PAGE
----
Is the Olive Oil in your Cabinet Real?
There was a study done at UC Davis Olive Center in 2010 that discovered that 69% of the olive oils tested were not exactly what they said they were and did not meet legal standards in the United States.
There have been several additional studies done since then, that have shown the same thing, that a good amount of the olive oils in the united states market are mislabeled and are not what they say they are.
There are oils on the market that have been blended with older, lesser grade oils or they have been blended with vegetable or seed oils and then chemically colorized, flavored and deodorized before bottling. Some oils aren’t olive at all, they are seed or soy oils that have had beta carotene and chlorophyll added to make it taste like olive oil.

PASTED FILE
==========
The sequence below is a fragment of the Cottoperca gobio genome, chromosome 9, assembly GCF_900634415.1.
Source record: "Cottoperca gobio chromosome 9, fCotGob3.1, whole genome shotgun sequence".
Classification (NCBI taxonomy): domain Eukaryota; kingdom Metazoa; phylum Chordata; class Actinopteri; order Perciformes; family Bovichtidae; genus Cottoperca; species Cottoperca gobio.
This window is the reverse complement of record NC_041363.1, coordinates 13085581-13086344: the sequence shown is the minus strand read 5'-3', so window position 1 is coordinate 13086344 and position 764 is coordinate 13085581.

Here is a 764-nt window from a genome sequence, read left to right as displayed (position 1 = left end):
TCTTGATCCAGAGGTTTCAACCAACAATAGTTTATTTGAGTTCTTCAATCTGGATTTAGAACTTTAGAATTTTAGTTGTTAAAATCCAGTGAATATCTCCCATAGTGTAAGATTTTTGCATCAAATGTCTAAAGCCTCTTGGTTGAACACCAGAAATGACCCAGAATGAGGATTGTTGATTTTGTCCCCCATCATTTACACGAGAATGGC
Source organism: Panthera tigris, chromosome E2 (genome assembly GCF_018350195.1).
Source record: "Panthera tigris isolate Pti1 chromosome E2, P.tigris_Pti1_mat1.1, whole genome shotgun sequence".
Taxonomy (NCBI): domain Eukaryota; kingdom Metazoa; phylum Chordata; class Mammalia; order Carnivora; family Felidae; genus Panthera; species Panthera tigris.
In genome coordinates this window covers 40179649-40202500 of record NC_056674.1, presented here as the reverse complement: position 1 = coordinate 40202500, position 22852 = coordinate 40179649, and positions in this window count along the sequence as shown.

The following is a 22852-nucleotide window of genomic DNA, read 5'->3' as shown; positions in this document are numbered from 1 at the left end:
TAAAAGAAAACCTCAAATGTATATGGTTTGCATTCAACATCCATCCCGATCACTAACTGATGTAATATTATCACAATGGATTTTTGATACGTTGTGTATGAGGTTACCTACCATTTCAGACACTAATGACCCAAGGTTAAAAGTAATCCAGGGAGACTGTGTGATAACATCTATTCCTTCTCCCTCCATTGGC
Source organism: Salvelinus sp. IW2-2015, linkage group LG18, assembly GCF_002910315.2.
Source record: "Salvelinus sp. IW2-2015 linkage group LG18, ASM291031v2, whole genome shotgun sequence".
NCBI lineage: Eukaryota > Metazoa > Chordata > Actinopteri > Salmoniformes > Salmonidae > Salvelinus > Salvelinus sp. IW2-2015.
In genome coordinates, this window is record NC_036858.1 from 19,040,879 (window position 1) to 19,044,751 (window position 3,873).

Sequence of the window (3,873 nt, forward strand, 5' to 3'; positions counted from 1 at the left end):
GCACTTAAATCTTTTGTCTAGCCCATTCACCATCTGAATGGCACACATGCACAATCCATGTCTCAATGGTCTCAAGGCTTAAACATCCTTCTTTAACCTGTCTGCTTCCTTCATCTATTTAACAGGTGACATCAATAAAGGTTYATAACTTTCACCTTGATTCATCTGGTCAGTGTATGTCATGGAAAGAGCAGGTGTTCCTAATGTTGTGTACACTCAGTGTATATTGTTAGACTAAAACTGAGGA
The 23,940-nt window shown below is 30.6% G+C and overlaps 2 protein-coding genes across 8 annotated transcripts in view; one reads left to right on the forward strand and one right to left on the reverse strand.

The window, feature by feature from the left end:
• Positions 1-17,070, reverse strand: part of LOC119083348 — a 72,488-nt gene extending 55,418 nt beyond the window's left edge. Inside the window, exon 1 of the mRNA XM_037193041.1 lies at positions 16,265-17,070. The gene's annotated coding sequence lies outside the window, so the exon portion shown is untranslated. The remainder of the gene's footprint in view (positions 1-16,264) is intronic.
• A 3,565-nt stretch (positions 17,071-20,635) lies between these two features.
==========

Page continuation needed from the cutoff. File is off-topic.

Most recently, in 2016 there was a 60 Minute program aired that showed that almost all of the olive oils on the shelves are somehow mislabeled.
So how do you know whether the oil that you are buying is good? Well, there are a few ways to tell.
One way to determine a good oil, is to read the bottle and see where it comes from. Most of the time, the bottle will say that the oil is a blend from several countries, you don’t want that oil, put it back on the shelf. You don’t even want to buy the oil if the bottle just lists one country. What you are looking for on the bottle, is an oil that says it came from a family farm, in that case you can be reasonably sure that it is real.
Make sure it comes in a dark bottle, this helps to shield the oil from light that can cause it to become rancid.
Good brands will also put a harvest date on the bottle, this helps to ensure that it is fresh. Make sure that the harvest date is not any more than 15 months out, which means it is starting to get old.
Also look for a certification seal on the bottle showing that it passed sensory and chemistry testing.
The oil should be extra virgin olive oil and say it is a 1st processing or 1st press.